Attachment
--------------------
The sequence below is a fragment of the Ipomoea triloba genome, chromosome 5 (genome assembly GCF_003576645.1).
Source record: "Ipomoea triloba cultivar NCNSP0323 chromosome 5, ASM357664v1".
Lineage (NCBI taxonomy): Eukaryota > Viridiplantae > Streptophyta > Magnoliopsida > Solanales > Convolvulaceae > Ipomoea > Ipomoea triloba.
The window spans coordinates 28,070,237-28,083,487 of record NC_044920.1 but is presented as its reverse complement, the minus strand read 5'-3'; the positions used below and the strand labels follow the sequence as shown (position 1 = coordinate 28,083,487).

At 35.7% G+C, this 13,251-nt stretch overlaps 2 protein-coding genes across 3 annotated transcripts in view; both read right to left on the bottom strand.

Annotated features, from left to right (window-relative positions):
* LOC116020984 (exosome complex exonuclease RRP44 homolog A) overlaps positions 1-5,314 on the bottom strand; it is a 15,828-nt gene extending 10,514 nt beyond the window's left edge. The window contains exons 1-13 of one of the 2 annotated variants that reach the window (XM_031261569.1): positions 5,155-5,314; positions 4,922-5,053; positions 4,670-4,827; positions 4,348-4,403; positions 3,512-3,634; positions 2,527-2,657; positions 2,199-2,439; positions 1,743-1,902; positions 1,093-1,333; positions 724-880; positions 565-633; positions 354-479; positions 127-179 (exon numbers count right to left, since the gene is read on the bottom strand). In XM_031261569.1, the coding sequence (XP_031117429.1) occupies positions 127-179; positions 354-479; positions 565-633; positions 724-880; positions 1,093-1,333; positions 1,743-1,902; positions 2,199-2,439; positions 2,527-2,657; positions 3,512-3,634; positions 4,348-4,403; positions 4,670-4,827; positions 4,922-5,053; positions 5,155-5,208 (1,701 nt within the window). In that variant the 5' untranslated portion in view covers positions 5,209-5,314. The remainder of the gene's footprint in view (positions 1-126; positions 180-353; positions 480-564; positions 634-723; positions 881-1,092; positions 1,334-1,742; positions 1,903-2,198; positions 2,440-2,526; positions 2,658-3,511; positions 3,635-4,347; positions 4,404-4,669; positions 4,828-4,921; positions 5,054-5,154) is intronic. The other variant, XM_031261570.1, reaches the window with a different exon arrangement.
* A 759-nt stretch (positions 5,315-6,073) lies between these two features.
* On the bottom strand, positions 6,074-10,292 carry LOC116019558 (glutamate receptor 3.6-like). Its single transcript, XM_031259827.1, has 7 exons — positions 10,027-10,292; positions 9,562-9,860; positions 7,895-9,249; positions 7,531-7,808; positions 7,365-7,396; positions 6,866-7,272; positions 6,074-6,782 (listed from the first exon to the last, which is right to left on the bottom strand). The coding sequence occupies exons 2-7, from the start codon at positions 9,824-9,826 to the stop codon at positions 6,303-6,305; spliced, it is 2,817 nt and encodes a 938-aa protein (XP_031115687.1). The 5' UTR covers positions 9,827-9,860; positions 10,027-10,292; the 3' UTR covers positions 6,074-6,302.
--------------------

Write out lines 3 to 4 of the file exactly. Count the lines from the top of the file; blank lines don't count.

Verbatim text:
Lineage (NCBI taxonomy): Eukaryota > Viridiplantae > Streptophyta > Magnoliopsida > Solanales > Convolvulaceae > Ipomoea > Ipomoea triloba.
The window spans coordinates 28,070,237-28,083,487 of record NC_044920.1 but is presented as its reverse complement, the minus strand read 5'-3'; the positions used below and the strand labels follow the sequence as shown (position 1 = coordinate 28,083,487).